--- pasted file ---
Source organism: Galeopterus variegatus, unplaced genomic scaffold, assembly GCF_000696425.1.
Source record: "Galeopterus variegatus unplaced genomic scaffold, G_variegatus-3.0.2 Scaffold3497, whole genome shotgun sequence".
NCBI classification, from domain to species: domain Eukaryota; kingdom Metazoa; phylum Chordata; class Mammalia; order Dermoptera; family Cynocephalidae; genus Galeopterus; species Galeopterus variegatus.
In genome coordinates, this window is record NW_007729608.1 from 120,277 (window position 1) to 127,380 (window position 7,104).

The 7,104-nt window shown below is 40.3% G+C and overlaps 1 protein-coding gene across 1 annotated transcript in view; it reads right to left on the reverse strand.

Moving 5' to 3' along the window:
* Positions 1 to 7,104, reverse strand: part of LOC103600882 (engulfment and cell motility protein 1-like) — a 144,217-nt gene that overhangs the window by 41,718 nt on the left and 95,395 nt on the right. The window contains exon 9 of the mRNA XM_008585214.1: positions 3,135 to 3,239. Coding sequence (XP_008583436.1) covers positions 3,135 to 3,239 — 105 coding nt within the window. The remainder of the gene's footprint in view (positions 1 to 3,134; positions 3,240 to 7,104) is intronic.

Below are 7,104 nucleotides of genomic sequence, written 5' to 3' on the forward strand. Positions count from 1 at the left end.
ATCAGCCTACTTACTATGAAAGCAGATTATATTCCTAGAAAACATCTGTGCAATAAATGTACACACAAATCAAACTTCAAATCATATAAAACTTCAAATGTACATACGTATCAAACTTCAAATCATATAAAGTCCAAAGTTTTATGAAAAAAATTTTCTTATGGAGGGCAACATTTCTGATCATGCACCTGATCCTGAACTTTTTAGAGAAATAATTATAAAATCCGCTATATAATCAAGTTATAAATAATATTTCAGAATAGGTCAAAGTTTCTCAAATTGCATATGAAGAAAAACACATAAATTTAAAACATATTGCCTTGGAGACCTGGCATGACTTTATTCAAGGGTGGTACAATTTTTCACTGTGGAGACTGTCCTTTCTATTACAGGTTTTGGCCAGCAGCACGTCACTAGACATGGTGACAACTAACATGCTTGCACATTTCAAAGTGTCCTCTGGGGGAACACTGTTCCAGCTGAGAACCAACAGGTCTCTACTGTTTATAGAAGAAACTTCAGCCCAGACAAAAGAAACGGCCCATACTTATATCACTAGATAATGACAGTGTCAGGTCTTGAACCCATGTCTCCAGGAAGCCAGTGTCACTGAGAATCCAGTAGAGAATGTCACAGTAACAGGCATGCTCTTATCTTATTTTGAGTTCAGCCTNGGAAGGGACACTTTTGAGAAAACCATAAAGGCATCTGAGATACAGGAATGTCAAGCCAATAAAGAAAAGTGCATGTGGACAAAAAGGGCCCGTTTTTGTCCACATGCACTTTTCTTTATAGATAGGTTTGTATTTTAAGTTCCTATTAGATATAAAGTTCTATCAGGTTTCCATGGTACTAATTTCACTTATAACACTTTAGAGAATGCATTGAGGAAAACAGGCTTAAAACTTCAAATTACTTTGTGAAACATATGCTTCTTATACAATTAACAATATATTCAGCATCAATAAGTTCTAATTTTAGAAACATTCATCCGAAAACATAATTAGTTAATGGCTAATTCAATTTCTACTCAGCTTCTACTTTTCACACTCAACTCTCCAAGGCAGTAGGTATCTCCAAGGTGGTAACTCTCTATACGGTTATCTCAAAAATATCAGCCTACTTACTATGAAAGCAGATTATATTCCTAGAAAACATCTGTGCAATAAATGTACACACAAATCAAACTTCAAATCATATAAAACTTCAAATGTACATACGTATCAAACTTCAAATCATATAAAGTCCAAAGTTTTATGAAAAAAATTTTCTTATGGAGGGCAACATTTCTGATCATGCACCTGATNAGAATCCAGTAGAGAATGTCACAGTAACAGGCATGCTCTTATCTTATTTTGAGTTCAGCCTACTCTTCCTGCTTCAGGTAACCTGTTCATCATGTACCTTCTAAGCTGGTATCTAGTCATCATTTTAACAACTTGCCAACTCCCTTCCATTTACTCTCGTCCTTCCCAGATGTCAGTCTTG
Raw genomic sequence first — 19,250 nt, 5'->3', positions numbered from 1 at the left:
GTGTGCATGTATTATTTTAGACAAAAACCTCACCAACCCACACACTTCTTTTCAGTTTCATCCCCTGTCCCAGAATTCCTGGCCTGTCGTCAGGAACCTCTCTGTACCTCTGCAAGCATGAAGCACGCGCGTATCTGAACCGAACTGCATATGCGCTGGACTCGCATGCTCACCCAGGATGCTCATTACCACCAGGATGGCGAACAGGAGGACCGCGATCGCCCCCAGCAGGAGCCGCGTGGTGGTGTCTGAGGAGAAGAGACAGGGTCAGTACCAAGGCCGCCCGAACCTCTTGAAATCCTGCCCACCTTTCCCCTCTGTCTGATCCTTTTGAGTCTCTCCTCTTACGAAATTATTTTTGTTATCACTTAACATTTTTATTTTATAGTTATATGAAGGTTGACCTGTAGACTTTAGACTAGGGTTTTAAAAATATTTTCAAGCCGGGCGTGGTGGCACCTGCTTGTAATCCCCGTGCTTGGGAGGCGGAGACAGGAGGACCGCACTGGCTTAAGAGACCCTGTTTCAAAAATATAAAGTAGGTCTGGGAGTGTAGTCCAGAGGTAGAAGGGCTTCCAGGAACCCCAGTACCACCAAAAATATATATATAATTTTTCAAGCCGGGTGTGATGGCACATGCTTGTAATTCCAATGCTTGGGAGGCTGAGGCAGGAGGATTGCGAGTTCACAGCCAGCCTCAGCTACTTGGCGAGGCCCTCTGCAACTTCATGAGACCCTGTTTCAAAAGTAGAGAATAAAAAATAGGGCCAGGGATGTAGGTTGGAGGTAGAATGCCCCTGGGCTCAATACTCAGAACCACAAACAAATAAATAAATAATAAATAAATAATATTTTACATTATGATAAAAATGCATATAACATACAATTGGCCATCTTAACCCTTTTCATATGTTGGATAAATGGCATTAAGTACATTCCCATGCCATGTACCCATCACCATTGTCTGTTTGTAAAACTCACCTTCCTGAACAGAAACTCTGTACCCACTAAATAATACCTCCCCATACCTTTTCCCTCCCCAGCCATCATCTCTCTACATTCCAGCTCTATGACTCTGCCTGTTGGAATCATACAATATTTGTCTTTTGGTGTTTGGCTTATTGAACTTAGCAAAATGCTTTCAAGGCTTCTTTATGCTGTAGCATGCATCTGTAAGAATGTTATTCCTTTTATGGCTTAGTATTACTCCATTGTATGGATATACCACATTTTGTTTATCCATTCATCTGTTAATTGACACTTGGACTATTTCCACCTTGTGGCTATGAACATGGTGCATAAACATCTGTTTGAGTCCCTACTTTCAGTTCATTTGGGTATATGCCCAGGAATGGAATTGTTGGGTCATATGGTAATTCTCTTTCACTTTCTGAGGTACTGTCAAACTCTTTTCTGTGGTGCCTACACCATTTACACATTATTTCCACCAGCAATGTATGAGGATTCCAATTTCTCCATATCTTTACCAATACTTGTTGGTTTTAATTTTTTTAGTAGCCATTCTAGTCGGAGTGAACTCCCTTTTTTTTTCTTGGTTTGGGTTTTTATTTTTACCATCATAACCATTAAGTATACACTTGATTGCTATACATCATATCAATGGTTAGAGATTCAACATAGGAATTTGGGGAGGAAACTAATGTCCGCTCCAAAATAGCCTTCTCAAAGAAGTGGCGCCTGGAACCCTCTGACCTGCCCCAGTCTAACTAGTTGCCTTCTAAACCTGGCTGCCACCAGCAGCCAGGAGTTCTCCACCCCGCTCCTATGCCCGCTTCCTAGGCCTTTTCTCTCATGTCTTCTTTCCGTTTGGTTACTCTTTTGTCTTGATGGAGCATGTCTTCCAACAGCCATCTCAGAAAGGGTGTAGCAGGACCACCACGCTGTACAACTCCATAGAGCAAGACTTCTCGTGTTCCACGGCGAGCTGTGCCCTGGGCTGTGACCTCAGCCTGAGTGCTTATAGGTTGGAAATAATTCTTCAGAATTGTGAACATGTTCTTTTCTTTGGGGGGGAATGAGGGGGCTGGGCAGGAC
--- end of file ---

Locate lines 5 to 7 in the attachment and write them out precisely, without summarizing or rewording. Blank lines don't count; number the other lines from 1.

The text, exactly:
The 7,104-nt window shown below is 40.3% G+C and overlaps 1 protein-coding gene across 1 annotated transcript in view; it reads right to left on the reverse strand.

Moving 5' to 3' along the window:
* Positions 1 to 7,104, reverse strand: part of LOC103600882 (engulfment and cell motility protein 1-like) — a 144,217-nt gene that overhangs the window by 41,718 nt on the left and 95,395 nt on the right. The window contains exon 9 of the mRNA XM_008585214.1: positions 3,135 to 3,239. Coding sequence (XP_008583436.1) covers positions 3,135 to 3,239 — 105 coding nt within the window. The remainder of the gene's footprint in view (positions 1 to 3,134; positions 3,240 to 7,104) is intronic.